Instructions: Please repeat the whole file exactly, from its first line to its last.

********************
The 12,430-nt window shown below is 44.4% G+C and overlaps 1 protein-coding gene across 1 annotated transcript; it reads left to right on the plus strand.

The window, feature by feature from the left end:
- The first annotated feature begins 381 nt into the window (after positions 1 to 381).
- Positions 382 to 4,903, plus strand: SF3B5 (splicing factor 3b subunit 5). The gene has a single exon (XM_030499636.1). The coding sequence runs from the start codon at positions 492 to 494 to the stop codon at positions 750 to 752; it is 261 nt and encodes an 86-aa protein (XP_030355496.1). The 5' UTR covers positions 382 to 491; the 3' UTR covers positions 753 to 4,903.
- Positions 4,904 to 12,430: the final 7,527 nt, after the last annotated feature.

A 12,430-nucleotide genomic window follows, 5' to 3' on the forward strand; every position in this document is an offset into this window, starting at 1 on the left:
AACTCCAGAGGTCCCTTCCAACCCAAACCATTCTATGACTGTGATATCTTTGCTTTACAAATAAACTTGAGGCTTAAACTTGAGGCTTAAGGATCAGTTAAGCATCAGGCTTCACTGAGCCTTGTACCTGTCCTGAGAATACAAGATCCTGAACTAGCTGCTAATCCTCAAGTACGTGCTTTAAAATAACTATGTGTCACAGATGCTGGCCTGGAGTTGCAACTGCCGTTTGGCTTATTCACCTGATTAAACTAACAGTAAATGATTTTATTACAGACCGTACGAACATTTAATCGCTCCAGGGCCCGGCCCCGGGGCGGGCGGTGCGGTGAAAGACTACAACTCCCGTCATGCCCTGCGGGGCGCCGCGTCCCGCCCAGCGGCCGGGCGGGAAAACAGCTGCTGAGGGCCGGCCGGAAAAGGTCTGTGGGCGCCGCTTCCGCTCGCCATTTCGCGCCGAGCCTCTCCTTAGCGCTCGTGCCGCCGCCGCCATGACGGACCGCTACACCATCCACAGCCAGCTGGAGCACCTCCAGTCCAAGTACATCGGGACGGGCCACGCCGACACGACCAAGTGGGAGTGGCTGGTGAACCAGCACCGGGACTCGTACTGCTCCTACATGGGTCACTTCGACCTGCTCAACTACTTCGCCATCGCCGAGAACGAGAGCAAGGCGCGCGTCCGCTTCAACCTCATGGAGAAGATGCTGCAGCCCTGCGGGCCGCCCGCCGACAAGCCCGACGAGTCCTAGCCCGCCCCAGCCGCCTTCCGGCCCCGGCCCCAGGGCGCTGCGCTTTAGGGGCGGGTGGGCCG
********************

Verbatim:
The 12,430-nt window shown below is 44.4% G+C and overlaps 1 protein-coding gene across 1 annotated transcript; it reads left to right on the plus strand.

The window, feature by feature from the left end:
- The first annotated feature begins 381 nt into the window (after positions 1 to 381).
- Positions 382 to 4,903, plus strand: SF3B5 (splicing factor 3b subunit 5). The gene has a single exon (XM_030499636.1). The coding sequence runs from the start codon at positions 492 to 494 to the stop codon at positions 750 to 752; it is 261 nt and encodes an 86-aa protein (XP_030355496.1). The 5' UTR covers positions 382 to 491; the 3' UTR covers positions 753 to 4,903.
- Positions 4,904 to 12,430: the final 7,527 nt, after the last annotated feature.

A 12,430-nucleotide genomic window follows, 5' to 3' on the forward strand; every position in this document is an offset into this window, starting at 1 on the left:
AACTCCAGAGGTCCCTTCCAACCCAAACCATTCTATGACTGTGATATCTTTGCTTTACAAATAAACTTGAGGCTTAAACTTGAGGCTTAAGGATCAGTTAAGCATCAGGCTTCACTGAGCCTTGTACCTGTCCTGAGAATACAAGATCCTGAACTAGCTGCTAATCCTCAAGTACGTGCTTTAAAATAACTATGTGTCACAGATGCTGGCCTGGAGTTGCAACTGCCGTTTGGCTTATTCACCTGATTAAACTAACAGTAAATGATTTTATTACAGACCGTACGAACATTTAATCGCTCCAGGGCCCGGCCCCGGGGCGGGCGGTGCGGTGAAAGACTACAACTCCCGTCATGCCCTGCGGGGCGCCGCGTCCCGCCCAGCGGCCGGGCGGGAAAACAGCTGCTGAGGGCCGGCCGGAAAAGGTCTGTGGGCGCCGCTTCCGCTCGCCATTTCGCGCCGAGCCTCTCCTTAGCGCTCGTGCCGCCGCCGCCATGACGGACCGCTACACCATCCACAGCCAGCTGGAGCACCTCCAGTCCAAGTACATCGGGACGGGCCACGCCGACACGACCAAGTGGGAGTGGCTGGTGAACCAGCACCGGGACTCGTACTGCTCCTACATGGGTCACTTCGACCTGCTCAACTACTTCGCCATCGCCGAGAACGAGAGCAAGGCGCGCGTCCGCTTCAACCTCATGGAGAAGATGCTGCAGCCCTGCGGGCCGCCCGCCGACAAGCCCGACGAGTCCTAGCCCGCCCCAGCCGCCTTCCGGCCCCGGCCCCAGGGCGCTGCGCTTTAGGGGCGGGTGGGCCG